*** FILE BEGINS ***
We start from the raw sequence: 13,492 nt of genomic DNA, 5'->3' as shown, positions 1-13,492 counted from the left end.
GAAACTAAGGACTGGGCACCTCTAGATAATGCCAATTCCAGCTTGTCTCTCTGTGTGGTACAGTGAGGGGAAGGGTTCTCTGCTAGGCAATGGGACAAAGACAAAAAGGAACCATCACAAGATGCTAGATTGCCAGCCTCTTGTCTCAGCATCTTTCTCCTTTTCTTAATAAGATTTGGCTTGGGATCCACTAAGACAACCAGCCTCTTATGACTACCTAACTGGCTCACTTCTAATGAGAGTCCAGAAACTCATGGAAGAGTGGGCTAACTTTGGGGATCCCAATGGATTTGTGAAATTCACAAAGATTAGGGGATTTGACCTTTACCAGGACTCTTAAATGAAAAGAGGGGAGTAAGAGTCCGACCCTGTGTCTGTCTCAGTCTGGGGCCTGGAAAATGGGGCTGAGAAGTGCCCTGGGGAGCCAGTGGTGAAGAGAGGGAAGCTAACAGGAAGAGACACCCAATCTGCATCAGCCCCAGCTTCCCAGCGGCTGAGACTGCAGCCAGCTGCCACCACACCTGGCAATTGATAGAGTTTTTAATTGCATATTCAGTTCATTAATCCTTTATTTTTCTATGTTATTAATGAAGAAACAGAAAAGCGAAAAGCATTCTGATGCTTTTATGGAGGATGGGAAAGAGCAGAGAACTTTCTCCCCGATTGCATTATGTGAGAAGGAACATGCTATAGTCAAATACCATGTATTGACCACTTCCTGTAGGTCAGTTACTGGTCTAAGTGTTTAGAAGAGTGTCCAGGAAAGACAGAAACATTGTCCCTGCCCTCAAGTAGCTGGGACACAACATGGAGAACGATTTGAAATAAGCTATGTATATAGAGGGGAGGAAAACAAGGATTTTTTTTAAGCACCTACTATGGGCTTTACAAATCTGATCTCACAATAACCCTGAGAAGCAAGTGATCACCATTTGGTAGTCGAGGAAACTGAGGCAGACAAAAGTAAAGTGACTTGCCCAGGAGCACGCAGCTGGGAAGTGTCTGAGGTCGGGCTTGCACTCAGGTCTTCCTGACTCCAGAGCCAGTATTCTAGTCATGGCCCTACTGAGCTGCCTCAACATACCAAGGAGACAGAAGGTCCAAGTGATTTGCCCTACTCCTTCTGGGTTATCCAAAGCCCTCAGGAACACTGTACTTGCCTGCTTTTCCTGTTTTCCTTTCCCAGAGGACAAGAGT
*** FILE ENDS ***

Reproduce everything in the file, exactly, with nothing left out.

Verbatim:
We start from the raw sequence: 13,492 nt of genomic DNA, 5'->3' as shown, positions 1-13,492 counted from the left end.
GAAACTAAGGACTGGGCACCTCTAGATAATGCCAATTCCAGCTTGTCTCTCTGTGTGGTACAGTGAGGGGAAGGGTTCTCTGCTAGGCAATGGGACAAAGACAAAAAGGAACCATCACAAGATGCTAGATTGCCAGCCTCTTGTCTCAGCATCTTTCTCCTTTTCTTAATAAGATTTGGCTTGGGATCCACTAAGACAACCAGCCTCTTATGACTACCTAACTGGCTCACTTCTAATGAGAGTCCAGAAACTCATGGAAGAGTGGGCTAACTTTGGGGATCCCAATGGATTTGTGAAATTCACAAAGATTAGGGGATTTGACCTTTACCAGGACTCTTAAATGAAAAGAGGGGAGTAAGAGTCCGACCCTGTGTCTGTCTCAGTCTGGGGCCTGGAAAATGGGGCTGAGAAGTGCCCTGGGGAGCCAGTGGTGAAGAGAGGGAAGCTAACAGGAAGAGACACCCAATCTGCATCAGCCCCAGCTTCCCAGCGGCTGAGACTGCAGCCAGCTGCCACCACACCTGGCAATTGATAGAGTTTTTAATTGCATATTCAGTTCATTAATCCTTTATTTTTCTATGTTATTAATGAAGAAACAGAAAAGCGAAAAGCATTCTGATGCTTTTATGGAGGATGGGAAAGAGCAGAGAACTTTCTCCCCGATTGCATTATGTGAGAAGGAACATGCTATAGTCAAATACCATGTATTGACCACTTCCTGTAGGTCAGTTACTGGTCTAAGTGTTTAGAAGAGTGTCCAGGAAAGACAGAAACATTGTCCCTGCCCTCAAGTAGCTGGGACACAACATGGAGAACGATTTGAAATAAGCTATGTATATAGAGGGGAGGAAAACAAGGATTTTTTTTAAGCACCTACTATGGGCTTTACAAATCTGATCTCACAATAACCCTGAGAAGCAAGTGATCACCATTTGGTAGTCGAGGAAACTGAGGCAGACAAAAGTAAAGTGACTTGCCCAGGAGCACGCAGCTGGGAAGTGTCTGAGGTCGGGCTTGCACTCAGGTCTTCCTGACTCCAGAGCCAGTATTCTAGTCATGGCCCTACTGAGCTGCCTCAACATACCAAGGAGACAGAAGGTCCAAGTGATTTGCCCTACTCCTTCTGGGTTATCCAAAGCCCTCAGGAACACTGTACTTGCCTGCTTTTCCTGTTTTCCTTTCCCAGAGGACAAGAGT